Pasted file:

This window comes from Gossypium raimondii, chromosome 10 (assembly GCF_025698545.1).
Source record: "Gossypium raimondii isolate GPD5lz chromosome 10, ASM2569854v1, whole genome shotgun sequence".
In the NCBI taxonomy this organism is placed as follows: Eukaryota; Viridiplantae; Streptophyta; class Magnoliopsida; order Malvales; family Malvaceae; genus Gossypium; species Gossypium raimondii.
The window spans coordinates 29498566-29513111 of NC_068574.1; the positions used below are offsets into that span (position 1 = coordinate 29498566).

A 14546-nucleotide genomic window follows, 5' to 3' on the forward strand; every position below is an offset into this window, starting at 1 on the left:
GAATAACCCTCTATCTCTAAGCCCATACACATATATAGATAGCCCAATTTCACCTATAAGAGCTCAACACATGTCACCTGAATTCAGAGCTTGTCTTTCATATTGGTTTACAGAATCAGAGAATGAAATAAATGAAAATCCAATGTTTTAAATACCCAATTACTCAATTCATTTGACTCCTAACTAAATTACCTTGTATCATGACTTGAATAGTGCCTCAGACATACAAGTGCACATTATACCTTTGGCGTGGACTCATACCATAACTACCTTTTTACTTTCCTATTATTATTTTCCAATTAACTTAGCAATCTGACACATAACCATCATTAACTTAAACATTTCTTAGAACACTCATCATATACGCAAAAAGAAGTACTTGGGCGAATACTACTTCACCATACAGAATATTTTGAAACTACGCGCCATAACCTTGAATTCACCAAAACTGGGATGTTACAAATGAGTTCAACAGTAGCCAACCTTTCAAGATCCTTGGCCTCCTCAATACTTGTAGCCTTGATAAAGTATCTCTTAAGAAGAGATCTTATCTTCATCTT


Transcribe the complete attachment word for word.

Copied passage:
This window comes from Gossypium raimondii, chromosome 10 (assembly GCF_025698545.1).
Source record: "Gossypium raimondii isolate GPD5lz chromosome 10, ASM2569854v1, whole genome shotgun sequence".
In the NCBI taxonomy this organism is placed as follows: Eukaryota; Viridiplantae; Streptophyta; class Magnoliopsida; order Malvales; family Malvaceae; genus Gossypium; species Gossypium raimondii.
The window spans coordinates 29498566-29513111 of NC_068574.1; the positions used below are offsets into that span (position 1 = coordinate 29498566).

A 14546-nucleotide genomic window follows, 5' to 3' on the forward strand; every position below is an offset into this window, starting at 1 on the left:
GAATAACCCTCTATCTCTAAGCCCATACACATATATAGATAGCCCAATTTCACCTATAAGAGCTCAACACATGTCACCTGAATTCAGAGCTTGTCTTTCATATTGGTTTACAGAATCAGAGAATGAAATAAATGAAAATCCAATGTTTTAAATACCCAATTACTCAATTCATTTGACTCCTAACTAAATTACCTTGTATCATGACTTGAATAGTGCCTCAGACATACAAGTGCACATTATACCTTTGGCGTGGACTCATACCATAACTACCTTTTTACTTTCCTATTATTATTTTCCAATTAACTTAGCAATCTGACACATAACCATCATTAACTTAAACATTTCTTAGAACACTCATCATATACGCAAAAAGAAGTACTTGGGCGAATACTACTTCACCATACAGAATATTTTGAAACTACGCGCCATAACCTTGAATTCACCAAAACTGGGATGTTACAAATGAGTTCAACAGTAGCCAACCTTTCAAGATCCTTGGCCTCCTCAATACTTGTAGCCTTGATAAAGTATCTCTTAAGAAGAGATCTTATCTTCATCTT